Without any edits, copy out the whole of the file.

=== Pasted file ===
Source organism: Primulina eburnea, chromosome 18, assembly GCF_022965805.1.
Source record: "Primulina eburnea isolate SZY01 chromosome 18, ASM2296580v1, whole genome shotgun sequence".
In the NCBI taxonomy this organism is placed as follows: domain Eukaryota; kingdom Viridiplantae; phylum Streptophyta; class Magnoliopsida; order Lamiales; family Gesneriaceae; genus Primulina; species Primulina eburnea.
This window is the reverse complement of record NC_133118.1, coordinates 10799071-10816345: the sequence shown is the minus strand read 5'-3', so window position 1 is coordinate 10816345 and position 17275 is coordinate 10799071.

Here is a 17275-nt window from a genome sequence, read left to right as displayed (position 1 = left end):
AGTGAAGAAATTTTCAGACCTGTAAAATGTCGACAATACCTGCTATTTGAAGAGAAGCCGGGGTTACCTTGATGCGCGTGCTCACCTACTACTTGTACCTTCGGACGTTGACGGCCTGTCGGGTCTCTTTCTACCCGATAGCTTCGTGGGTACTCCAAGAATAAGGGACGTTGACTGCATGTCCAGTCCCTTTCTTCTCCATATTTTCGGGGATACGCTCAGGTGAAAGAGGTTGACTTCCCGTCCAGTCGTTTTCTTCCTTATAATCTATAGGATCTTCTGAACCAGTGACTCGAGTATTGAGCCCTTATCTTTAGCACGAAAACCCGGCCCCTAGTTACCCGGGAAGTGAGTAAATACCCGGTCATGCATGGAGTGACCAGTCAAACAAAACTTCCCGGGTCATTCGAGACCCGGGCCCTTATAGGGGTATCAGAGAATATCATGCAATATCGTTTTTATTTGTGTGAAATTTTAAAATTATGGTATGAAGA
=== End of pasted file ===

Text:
Source organism: Primulina eburnea, chromosome 18, assembly GCF_022965805.1.
Source record: "Primulina eburnea isolate SZY01 chromosome 18, ASM2296580v1, whole genome shotgun sequence".
In the NCBI taxonomy this organism is placed as follows: domain Eukaryota; kingdom Viridiplantae; phylum Streptophyta; class Magnoliopsida; order Lamiales; family Gesneriaceae; genus Primulina; species Primulina eburnea.
This window is the reverse complement of record NC_133118.1, coordinates 10799071-10816345: the sequence shown is the minus strand read 5'-3', so window position 1 is coordinate 10816345 and position 17275 is coordinate 10799071.

Here is a 17275-nt window from a genome sequence, read left to right as displayed (position 1 = left end):
AGTGAAGAAATTTTCAGACCTGTAAAATGTCGACAATACCTGCTATTTGAAGAGAAGCCGGGGTTACCTTGATGCGCGTGCTCACCTACTACTTGTACCTTCGGACGTTGACGGCCTGTCGGGTCTCTTTCTACCCGATAGCTTCGTGGGTACTCCAAGAATAAGGGACGTTGACTGCATGTCCAGTCCCTTTCTTCTCCATATTTTCGGGGATACGCTCAGGTGAAAGAGGTTGACTTCCCGTCCAGTCGTTTTCTTCCTTATAATCTATAGGATCTTCTGAACCAGTGACTCGAGTATTGAGCCCTTATCTTTAGCACGAAAACCCGGCCCCTAGTTACCCGGGAAGTGAGTAAATACCCGGTCATGCATGGAGTGACCAGTCAAACAAAACTTCCCGGGTCATTCGAGACCCGGGCCCTTATAGGGGTATCAGAGAATATCATGCAATATCGTTTTTATTTGTGTGAAATTTTAAAATTATGGTATGAAGA